Today we’re, going to be talking about the marketing campaigns of the coca-cola company. Coca-Cola was first invented within an Atlanta-based pharmacy by Dr John Pemberton in may 1886, initially sold at local soda, fountain counters growing demand and the idea of making the beverage portable led to bottling the sparkling drink in its first year, Pemberton sold just nine glasses of Coca-cola.
A day for five cents, a glass since then, the company has expanded ever so slightly, currently selling its products at an estimated rate of more than 1.9 billion servings a day that’s, the equivalent every day to almost one in four people buying something From Coca-cola, the Coca-cola company is one of the most recognized companies in the world and it’s.
Certainly the world’s biggest drink company. They control more than half the global market in carbonated soft drinks, as well as a substantial chunk of the somewhat larger non-carbonated segment. It owns four of the world’s, five biggest selling soft drinks with Coca-cola being the world’s best-known and most valuable non-technology brand within its portfolio.
The company holds more than 500 brands, including fanta sprite and relentless within these. They produce over three and a half thousand varied products, spanning from sodas to bottled water to iced, teas and coffees.
Despite an estimated 94 of the world’s, population recognizing the red and white Coca-cola logo, nearly 10 percent of their revenue, 41 billion dollars, were spent on advertising and marketing campaigns.
Last year, this astronomical 4 billion dollars were spent on a diverse range of campaign tactics across multiple geographic regions, as with many things in the world. Ironically, the companies that are the most well recognized possessed the highest budget for their advertising and public image.
Luckily, this hefty budget allows kirk to experiment and get creative with their marketing, providing the opportunity to remind us why they’re as successful as they are now. What is the Coca-cola brand built upon? Well, it’s.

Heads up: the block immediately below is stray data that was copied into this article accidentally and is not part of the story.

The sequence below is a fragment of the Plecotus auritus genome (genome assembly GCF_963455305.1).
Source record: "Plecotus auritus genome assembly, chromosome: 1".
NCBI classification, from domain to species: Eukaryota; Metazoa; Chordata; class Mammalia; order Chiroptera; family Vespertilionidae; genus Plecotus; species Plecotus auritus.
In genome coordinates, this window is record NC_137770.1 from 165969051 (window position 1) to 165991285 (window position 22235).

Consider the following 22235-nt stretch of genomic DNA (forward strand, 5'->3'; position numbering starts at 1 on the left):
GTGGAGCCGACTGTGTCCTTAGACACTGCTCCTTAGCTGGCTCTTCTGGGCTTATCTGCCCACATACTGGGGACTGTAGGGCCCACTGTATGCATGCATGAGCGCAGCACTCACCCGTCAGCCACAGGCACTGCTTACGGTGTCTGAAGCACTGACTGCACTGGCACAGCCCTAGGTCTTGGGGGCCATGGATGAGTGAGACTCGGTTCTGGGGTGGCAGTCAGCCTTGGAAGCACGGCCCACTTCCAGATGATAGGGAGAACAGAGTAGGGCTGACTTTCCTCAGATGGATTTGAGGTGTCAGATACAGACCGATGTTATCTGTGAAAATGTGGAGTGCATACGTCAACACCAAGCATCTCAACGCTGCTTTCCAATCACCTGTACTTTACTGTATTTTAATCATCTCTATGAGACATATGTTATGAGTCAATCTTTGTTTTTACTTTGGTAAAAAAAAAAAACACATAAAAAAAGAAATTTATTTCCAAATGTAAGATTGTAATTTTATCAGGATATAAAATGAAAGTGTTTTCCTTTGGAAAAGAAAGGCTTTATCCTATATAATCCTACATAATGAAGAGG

This secret training, our brains, to associate the brand with a good feeling be that happiness. Relaxation, friends love anything rather than the soda itself. That makes them good at what they do. I’m going to go through a few examples here.
First of all, let ‘ S, have a look at the 2015 Christmas advert for many, the arrival of the iconic holidays are coming Coca-cola truck. It’s, a highlight of the period building excitement for Christmas.
The ad might be 21 years old, but interest in it shows little sign of diminishing as it brings out. Everyone’s nostalgic side, the focus of last year’s. A coke for Christmas ad follows a young boy who aims to spread the joy through giving Coca-cola to those who are making Christmas a reality, including a dad, a shop assistant and Santa Claus himself.
Now the important aspects of the advert is that it targets the whole family. The ability to provide the experience for the entire family is essential. The commercial itself closely follows coke’s primary principles in their advertising, rather than attempting to sell a drink.
Coke focuses on selling an abstract positive concept, such as happiness, family and sharing. As we can see, coke have become experts at selling these non-concrete conceptions this year’s. Video like many before it remains true to their core values that they use in their marketing campaigns.
Year-Round along with this coke modified their traditional formula for advertising, adopting a more multi-channel approach. Traditionally, video print and physical advertising were the focal point of kirk’s festive commercials.
However, this year saw the addition of coke tv and social media via hashtags and a coke emoji. This was an attempt to broaden their influential radius. Now the next example we’re going to look at is called shara can now coke’s share happiness campaign has been one of the key pillars of their advertising machine.